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Dead Baby Dolphins and The Oil Spill in the Gulf of Mexico

Photo by Arnaud 25

Over ten months ago, on April 20th, 2010, The Deepwater Horizon experienced a massive explosion while workers aboard were exploring for oil in the Gulf of Mexico. Shorty after 11 crewmembers were confirmed dead, officials announced that there was a leak in the well. As barrels and barrels of oil spewed into the water, the federal government deployed a tremendous effort to cap the well, utilizing familiar and unique technological strategies. Though the well was capped after 87 days and finally killed after 149 days, the damage was massive. 4.9 million barrels of toxic oil had escaped, causing harm to countless species in the Gulf in unprecedented ways. As the 1-year anniversary of the oil spill approaches, it is becoming increasingly evident that the Gulf of Mexico has been changed forever and the restoration process is still underway.

This week, researchers reported that dead baby dolphins emerged along the shores of the Gulf in alarming high amounts, a potentially an important finding in light of the spill. The Institute for Marine Mammal Studies in Gulfport is currently performing animal autopsies to gather tissues and organs in hopes of uncovering an explanation for the deaths. It is important to note that it has not been confirmed whether the oil spill and the death of the dolphins are related.

In the past two months, dolphin deaths have risen by a factor of 10. Dolphins typically begin their breeding season in the spring and carry young for 11 to 12 months. Around March, birthing season begins. Typically, in the preceding months, 1 to 2 baby dolphins are found dead each month. In the past months, 17 dead baby dolphins have washed ashore.

Science for the Planet: In these short video explainers, discover how scientists and scholars across the Columbia Climate School are working to understand the effects of climate change and help solve the crisis.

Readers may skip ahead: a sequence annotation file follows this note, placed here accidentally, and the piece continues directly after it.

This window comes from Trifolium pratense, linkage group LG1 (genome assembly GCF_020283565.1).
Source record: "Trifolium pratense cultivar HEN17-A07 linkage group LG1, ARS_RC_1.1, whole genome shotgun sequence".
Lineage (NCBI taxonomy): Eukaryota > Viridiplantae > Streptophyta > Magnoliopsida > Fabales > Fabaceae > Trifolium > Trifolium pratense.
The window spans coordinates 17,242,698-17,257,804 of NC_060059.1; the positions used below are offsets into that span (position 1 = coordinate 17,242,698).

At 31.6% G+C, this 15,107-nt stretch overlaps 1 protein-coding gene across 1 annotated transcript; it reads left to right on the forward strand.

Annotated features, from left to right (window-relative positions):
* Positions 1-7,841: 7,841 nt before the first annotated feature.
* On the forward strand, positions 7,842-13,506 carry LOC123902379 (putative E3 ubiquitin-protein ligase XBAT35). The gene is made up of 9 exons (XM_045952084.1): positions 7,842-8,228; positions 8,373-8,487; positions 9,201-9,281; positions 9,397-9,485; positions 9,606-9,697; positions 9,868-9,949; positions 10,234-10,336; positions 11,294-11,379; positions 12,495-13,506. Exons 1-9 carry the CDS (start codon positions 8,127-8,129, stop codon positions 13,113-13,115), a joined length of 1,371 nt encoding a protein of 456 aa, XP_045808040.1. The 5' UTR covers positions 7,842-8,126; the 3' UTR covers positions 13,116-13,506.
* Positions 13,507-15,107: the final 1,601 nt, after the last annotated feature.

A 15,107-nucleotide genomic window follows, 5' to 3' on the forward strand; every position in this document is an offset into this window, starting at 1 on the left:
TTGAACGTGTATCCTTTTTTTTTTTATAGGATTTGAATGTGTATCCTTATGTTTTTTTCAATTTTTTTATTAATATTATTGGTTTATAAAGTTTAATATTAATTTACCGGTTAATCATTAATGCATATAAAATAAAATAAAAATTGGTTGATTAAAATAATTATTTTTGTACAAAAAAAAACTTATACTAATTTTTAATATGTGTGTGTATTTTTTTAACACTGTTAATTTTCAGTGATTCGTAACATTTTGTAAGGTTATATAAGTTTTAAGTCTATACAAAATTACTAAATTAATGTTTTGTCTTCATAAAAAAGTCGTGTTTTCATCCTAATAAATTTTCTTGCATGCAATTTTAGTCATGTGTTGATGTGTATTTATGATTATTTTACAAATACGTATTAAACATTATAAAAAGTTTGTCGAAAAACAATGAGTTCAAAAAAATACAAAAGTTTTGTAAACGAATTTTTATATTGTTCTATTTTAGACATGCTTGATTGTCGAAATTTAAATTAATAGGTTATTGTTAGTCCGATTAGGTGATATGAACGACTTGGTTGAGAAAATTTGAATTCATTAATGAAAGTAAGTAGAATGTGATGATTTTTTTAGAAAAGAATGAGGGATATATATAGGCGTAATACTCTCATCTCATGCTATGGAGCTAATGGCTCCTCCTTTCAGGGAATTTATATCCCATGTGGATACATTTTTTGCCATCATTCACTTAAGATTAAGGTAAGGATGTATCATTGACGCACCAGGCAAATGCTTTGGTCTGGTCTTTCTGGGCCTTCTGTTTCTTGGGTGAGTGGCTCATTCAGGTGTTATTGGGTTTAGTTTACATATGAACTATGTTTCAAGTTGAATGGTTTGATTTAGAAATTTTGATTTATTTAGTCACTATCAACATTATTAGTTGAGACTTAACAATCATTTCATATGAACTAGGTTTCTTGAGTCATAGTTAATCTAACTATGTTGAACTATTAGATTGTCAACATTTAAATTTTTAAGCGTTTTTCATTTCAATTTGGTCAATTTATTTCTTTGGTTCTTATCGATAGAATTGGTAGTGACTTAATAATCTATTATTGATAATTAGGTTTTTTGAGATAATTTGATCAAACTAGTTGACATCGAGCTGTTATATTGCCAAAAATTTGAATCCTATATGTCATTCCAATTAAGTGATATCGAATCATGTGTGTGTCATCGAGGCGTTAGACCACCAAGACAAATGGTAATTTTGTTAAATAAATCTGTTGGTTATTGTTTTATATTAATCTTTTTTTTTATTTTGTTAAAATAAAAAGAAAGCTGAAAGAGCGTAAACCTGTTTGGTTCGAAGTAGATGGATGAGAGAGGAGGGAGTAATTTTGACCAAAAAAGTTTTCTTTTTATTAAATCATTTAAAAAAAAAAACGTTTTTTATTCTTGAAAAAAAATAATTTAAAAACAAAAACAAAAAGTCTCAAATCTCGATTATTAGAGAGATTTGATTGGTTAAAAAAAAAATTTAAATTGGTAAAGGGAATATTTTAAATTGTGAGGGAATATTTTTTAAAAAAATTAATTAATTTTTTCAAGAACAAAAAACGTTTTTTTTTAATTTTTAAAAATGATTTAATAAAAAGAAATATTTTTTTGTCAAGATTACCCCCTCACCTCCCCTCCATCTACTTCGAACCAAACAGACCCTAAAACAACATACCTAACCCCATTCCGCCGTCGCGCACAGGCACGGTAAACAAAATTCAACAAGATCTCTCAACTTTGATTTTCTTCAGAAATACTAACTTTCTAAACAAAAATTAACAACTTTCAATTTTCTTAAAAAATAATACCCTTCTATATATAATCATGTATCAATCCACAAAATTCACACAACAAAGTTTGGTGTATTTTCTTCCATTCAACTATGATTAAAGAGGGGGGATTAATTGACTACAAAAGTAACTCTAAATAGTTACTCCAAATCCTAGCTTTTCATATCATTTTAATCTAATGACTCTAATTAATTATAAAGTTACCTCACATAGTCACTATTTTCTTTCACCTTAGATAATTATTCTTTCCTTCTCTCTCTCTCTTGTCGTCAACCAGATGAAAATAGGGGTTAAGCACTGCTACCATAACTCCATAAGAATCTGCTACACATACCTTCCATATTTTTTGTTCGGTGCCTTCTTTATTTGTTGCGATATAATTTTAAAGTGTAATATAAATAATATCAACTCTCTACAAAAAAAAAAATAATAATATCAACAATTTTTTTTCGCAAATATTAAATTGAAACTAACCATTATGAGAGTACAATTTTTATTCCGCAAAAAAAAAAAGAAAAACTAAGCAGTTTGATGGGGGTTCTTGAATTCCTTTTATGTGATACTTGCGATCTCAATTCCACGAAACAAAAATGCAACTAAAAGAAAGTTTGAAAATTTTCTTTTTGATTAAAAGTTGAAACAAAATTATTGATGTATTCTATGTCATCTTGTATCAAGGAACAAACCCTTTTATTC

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Case management software
Case management software
12 years ago

Unfortunate. There have been so many animal dieoffs lately. I wonder why?

Nicole Arsenault
12 years ago

This is so sad, I am in AL and not a day goes by without a story on the news or in the papers about the after-effects from the spill. It will be generations before people in my area forget and nearly as long for the area to recover from the damage and businesses to recoup their lost revenues. If I see one more PR blitz commercial from BP with a business owner singing their praises, I am going to scream…

Brian Kateman
Brian Kateman
12 years ago

Thank you for your candor, Nicole. The spill permeated every way of life in the Gulf; certainly you are right about its long lasting effects on the economy and social stability.

Baby clothes
Baby clothes
12 years ago

I am very upset that when I hear such a report, we stupid human beings are destroying our own world for fighting the “black gold”

I am very upset !!!

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